Michael Robert Solomon had been training for this — the moment, he said, “when the [expletive] hits the fan.”
As protests grew chaotic in the days after George Floyd died in Minneapolis police custody, Solomon, a 30-year-old New Brighton man, joined a cadre of others clad in military garb and carrying assault rifles. They deployed around small businesses and in neighborhoods around the city and braced for an onslaught.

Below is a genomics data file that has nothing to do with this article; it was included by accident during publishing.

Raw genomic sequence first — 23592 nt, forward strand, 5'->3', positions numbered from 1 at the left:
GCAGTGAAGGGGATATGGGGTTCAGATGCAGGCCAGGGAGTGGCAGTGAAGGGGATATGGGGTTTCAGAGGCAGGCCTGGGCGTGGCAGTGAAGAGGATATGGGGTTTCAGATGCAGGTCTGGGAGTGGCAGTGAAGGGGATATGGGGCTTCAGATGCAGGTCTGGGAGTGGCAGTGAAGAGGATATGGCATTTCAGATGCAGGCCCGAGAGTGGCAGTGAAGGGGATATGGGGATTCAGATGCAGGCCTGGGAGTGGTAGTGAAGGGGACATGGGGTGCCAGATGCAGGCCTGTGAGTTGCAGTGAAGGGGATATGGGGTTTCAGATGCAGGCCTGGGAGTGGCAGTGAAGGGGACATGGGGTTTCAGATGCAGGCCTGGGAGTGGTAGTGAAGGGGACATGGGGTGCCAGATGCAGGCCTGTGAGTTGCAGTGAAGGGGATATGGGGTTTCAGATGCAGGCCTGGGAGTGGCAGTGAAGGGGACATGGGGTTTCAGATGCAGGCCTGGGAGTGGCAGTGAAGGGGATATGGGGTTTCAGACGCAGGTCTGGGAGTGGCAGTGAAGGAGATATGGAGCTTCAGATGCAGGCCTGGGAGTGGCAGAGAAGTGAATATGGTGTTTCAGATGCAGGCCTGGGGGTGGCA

Solomon was there on behalf of the “Boogaloo Bois,” a loose-knit anti-government extremist movement that advocates armed revolution. Its adherents merge the in-person paramilitary activities of far-right militias with widespread mobilization on social media platforms such as Facebook. They appeared en masse earlier this year at gun rights protests in Virginia and at rallies against COVID-19 restrictions around the country. The Boogaloo Bois have since achieved greater prominence — and with it new law enforcement scrutiny — amid the unrest over Floyd’s killing.
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